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The Federal Trade Commission approved an agreement Friday that will permit the nation's two largest hospital chains to proceed with a multibillion-dollar merger that affects three hospitals in Utah.

Columbia-HCA Healthcare Corp.'s purchase of HealthTrust Inc. will create a corporation with 320 hospitals and more than 100 outpatient surgery centers in 36 states, England and Switzerland. The companies said they would complete the deal on Monday.It marks another milestone in Columbia-HCA's rapid rise from an upstart company founded in 1987 to a national leader in the consolidation trend sweeping the U.S. health-care industry as it faces a new era of cost-cutting.

As a condition for approval of the deal, the commission said Columbia-HCA agreed to sell seven hospitals and end a joint venture at another hospital. This will settle charges that the merger, announced last October, would reduce or eliminate competition in some markets.

Columbia-HCA has agreed to sell three hospitals in the Salt Lake City-Ogden area and one hospital each in areas of Pensacola, Fla.; Okaloosa, Fla.; Ville Platte-Mamou-Opelousas, La.; and Denton, Texas.

The three hospitals to be sold in Utah are:

- Davis Hospital and Medical Center in Layton, operated by Columbia-HCA.

- Pioneer Valley Hospital in West Valley City, operated by Health-Trust.

- Jordan Valley Hospital in West Jordan, operated by Health-Trust.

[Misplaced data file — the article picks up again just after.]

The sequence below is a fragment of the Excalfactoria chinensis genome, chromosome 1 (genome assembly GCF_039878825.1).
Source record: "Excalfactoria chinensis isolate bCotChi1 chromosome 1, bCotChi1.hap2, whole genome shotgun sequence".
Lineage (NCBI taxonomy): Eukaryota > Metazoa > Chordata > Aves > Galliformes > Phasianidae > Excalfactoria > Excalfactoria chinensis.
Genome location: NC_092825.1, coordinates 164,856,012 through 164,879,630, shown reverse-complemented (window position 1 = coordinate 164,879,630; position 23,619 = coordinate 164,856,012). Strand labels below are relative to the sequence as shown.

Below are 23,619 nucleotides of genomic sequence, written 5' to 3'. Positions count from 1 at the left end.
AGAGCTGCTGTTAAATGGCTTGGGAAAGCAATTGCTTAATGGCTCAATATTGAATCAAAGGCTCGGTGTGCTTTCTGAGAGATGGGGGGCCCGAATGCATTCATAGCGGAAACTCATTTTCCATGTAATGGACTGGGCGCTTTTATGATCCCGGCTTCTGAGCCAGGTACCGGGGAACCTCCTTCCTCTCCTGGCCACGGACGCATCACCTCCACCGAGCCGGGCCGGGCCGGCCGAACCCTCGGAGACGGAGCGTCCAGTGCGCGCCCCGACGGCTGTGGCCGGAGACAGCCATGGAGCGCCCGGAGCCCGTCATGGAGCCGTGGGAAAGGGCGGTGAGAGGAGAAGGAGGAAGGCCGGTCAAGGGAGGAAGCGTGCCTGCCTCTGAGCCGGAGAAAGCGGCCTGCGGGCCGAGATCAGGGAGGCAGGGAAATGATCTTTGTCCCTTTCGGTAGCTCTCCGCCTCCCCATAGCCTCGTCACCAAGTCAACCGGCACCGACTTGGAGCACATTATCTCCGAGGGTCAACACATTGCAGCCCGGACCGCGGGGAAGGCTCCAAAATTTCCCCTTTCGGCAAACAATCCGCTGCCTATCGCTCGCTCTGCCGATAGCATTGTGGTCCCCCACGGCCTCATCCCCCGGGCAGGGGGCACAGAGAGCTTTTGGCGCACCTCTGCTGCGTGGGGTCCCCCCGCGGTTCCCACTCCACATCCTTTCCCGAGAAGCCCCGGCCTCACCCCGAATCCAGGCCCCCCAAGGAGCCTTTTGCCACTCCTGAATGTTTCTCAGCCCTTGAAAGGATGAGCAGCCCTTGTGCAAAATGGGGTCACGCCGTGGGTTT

The company purchasing each hospital will have to be approved by the commission, and the merged company would have to obtain permission before purchasing any hospital in the affected communities for the next 10 years. Under the deal's terms, Columbia-HCA will give about $3.3 billion worth of its shares to HealthTrust and assume about $1.7 billion in debt.

HealthTrust will operate as a wholly owned subsidiary of Columbia-HCA with both companies based in Nashville, Tenn.

It will also end a joint venture in Orlando, Fla., the commission said.

Without the sale of the hospitals, the merger could have resulted in higher prices, reduced services or both in the affected areas, according to the commission.

The agreement will permit the merger on the condition that the sales in Utah occur within nine months and the others within a year.

The deal marks the fourth major acquisition for Columbia in two years, amid numerous smaller ones.

Because of its sheer size, Columbia can save millions on overhead costs including surgical devices, hospital supplies and ad-min-is-tra-tion.

"We anticipate annual savings of approximately $125 million from cost reductions and improved efficiencies resulting from our consolidation," Columbia president chief executive Richard Scott and HealthTrust chairman R. Clayton McWhorter said Friday in a written statement. "By leveraging our economies of scale and collective strengths and efficiencies, we believe that we can greatly control health-care costs while maintaining quality patient care."

The new company will have more than $15 billion in annual revenues.